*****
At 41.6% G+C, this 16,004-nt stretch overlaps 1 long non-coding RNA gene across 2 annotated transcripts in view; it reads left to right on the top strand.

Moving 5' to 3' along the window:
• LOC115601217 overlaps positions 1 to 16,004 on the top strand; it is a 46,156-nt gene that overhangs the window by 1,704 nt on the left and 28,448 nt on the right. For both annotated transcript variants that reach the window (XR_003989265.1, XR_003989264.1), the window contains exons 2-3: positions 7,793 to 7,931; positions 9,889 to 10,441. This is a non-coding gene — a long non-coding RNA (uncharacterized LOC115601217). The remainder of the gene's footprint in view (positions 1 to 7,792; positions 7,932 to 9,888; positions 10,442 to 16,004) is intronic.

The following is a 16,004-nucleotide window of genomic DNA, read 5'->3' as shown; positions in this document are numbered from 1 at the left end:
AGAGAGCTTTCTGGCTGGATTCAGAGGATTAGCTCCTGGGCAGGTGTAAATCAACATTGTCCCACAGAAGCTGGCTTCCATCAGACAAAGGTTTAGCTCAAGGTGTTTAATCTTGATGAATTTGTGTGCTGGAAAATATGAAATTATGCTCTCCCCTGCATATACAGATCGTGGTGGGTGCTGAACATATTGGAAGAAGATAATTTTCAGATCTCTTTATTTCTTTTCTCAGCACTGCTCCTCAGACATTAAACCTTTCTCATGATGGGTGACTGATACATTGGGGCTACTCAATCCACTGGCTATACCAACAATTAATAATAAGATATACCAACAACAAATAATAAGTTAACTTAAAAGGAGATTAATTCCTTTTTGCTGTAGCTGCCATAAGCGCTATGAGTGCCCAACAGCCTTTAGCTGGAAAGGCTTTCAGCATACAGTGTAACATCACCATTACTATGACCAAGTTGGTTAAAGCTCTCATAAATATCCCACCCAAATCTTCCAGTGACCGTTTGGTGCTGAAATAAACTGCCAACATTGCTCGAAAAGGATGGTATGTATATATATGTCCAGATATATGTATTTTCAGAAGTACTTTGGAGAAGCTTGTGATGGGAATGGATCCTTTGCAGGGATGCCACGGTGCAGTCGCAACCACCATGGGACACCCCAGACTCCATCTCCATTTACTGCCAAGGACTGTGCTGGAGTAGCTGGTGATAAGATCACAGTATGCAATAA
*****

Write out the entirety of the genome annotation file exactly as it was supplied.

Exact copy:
At 41.6% G+C, this 16,004-nt stretch overlaps 1 long non-coding RNA gene across 2 annotated transcripts in view; it reads left to right on the top strand.

Moving 5' to 3' along the window:
• LOC115601217 overlaps positions 1 to 16,004 on the top strand; it is a 46,156-nt gene that overhangs the window by 1,704 nt on the left and 28,448 nt on the right. For both annotated transcript variants that reach the window (XR_003989265.1, XR_003989264.1), the window contains exons 2-3: positions 7,793 to 7,931; positions 9,889 to 10,441. This is a non-coding gene — a long non-coding RNA (uncharacterized LOC115601217). The remainder of the gene's footprint in view (positions 1 to 7,792; positions 7,932 to 9,888; positions 10,442 to 16,004) is intronic.

The following is a 16,004-nucleotide window of genomic DNA, read 5'->3' as shown; positions in this document are numbered from 1 at the left end:
AGAGAGCTTTCTGGCTGGATTCAGAGGATTAGCTCCTGGGCAGGTGTAAATCAACATTGTCCCACAGAAGCTGGCTTCCATCAGACAAAGGTTTAGCTCAAGGTGTTTAATCTTGATGAATTTGTGTGCTGGAAAATATGAAATTATGCTCTCCCCTGCATATACAGATCGTGGTGGGTGCTGAACATATTGGAAGAAGATAATTTTCAGATCTCTTTATTTCTTTTCTCAGCACTGCTCCTCAGACATTAAACCTTTCTCATGATGGGTGACTGATACATTGGGGCTACTCAATCCACTGGCTATACCAACAATTAATAATAAGATATACCAACAACAAATAATAAGTTAACTTAAAAGGAGATTAATTCCTTTTTGCTGTAGCTGCCATAAGCGCTATGAGTGCCCAACAGCCTTTAGCTGGAAAGGCTTTCAGCATACAGTGTAACATCACCATTACTATGACCAAGTTGGTTAAAGCTCTCATAAATATCCCACCCAAATCTTCCAGTGACCGTTTGGTGCTGAAATAAACTGCCAACATTGCTCGAAAAGGATGGTATGTATATATATGTCCAGATATATGTATTTTCAGAAGTACTTTGGAGAAGCTTGTGATGGGAATGGATCCTTTGCAGGGATGCCACGGTGCAGTCGCAACCACCATGGGACACCCCAGACTCCATCTCCATTTACTGCCAAGGACTGTGCTGGAGTAGCTGGTGATAAGATCACAGTATGCAATAA